Monday, April 20, 2015

20. Day 1 of 3: Can Lean Tools Work in Coffee?

Apr. 20, 2015 -- West Chester, Ohio (near Cincinnati, OH)

I was stunned when after a full day of our wonderful trainer, Rich Carey, teaching us about the value of using the Japanese terms for helping teams grasp lean tools -- the founder of Definity Partners (and Definity University), Ray Attiyah, said, "better not for coffee." Ray Attiyah is the author of  the book Run, Improve, Grow and a self-proclaimed serial entrepreneur. I just know him as the brilliant person who has built a business helping manufacturers embrace lean culture, not just get a certificate. So when he said, "don't use the Japanese and lean terms like "Kaizen" and "Value Stream Mapping" he caught me off guard. "Instead, remind them what their pain is," he continued. "Why will lean help them?"

Ahhh... now I could understand. Talking about solutions that sound foreign will not help companies get comfortable with what you're offering. Talking about problems that are urgent -- like"declining productivity for the crop that earns 80% of your foreign exchange", or "potato taste defect that means you have to reject 20 containers a year." Those are good conversation-starters in the coffee world if we want to also talk about how to "achieve customer satisfaction through the most efficient use of resources." (The latter happens to be one of the definitions of lean I learned today.) As we learned at the beginning of the "day 1" class today -- "you have to remember the why -- why are we doing this?"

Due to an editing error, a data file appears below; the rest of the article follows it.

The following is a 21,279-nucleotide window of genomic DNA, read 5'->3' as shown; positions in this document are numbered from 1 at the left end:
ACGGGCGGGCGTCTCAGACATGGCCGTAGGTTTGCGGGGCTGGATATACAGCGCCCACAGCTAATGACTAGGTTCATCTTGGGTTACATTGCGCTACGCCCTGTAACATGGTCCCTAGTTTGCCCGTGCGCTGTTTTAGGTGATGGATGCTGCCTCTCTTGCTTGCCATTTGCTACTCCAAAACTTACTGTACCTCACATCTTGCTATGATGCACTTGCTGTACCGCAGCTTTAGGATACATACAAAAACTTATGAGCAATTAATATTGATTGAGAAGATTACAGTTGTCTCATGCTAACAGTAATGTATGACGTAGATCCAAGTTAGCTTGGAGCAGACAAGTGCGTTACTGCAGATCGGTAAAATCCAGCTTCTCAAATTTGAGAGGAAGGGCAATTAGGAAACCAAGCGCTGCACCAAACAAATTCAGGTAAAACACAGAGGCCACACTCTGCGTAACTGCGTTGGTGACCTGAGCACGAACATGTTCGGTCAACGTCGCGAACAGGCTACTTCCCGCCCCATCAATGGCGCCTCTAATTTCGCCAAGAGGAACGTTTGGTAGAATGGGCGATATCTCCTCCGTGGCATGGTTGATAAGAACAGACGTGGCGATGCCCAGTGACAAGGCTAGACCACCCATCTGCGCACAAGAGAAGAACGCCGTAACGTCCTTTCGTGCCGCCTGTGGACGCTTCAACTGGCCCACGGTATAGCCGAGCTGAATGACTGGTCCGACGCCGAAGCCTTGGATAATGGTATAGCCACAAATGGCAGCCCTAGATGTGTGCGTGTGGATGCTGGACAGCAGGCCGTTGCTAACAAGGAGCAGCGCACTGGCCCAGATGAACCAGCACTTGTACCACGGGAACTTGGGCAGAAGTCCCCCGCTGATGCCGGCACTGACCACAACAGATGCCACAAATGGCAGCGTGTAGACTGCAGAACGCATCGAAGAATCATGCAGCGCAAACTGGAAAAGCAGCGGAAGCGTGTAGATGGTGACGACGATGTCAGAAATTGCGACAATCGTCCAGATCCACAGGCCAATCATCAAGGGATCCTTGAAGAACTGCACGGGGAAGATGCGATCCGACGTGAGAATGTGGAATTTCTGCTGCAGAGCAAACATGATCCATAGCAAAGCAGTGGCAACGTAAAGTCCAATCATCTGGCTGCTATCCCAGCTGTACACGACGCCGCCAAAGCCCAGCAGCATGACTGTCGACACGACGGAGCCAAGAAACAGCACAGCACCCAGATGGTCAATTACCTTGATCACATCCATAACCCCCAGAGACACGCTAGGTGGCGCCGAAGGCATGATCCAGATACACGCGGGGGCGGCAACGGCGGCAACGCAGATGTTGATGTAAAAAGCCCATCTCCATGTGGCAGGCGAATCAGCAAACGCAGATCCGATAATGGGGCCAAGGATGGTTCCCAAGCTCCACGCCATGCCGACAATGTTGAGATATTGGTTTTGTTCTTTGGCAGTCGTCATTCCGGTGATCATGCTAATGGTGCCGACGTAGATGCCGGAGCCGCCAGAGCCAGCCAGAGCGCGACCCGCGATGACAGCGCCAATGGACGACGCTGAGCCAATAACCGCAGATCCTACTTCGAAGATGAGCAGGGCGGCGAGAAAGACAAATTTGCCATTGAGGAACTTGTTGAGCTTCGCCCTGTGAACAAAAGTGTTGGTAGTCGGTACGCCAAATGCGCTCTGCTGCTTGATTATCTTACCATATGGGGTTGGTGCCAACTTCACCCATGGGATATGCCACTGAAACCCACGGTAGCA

This blog, however, is for the brave souls who have read this far and still want to know -- "could lean work in coffee?"  So far the answer is a resounding "yes!"  In addition to a solid introduction to the concept and history of lean, Rich taught us Kaizen events and Value Stream Mapping. For each tool, the program incorporates a walk on the manufacturing floor of the "co-inhabitant" of the building, Upside. Upside manufacturers aluminum stairs and platforms. I love this! Instead of making paper planes or building towers with tinker toys, we are using an actual manufacturing environment as part of our classroom. Twice already we've walked through the plant, learning about processes that are new and strange to each of us. We try to "see with new eyes" and do the Gemba walk -- finding waste.

Then we learned how to draw the two key processes in any manufacturing setting: the production flow and the (reverse direction) information flow. These two "flow" process maps make up Value Stream Mapping (VSM). VSM helps everyone see the time spent on value-add (VA) processes vs. the non-value-add (NVA) processes.

What I liked best today -- the emphasis on involve and empower employees.

Friday, April 17, 2015

19. IWCA Event1: Launch of the new IWCA Research Alliance sub-committee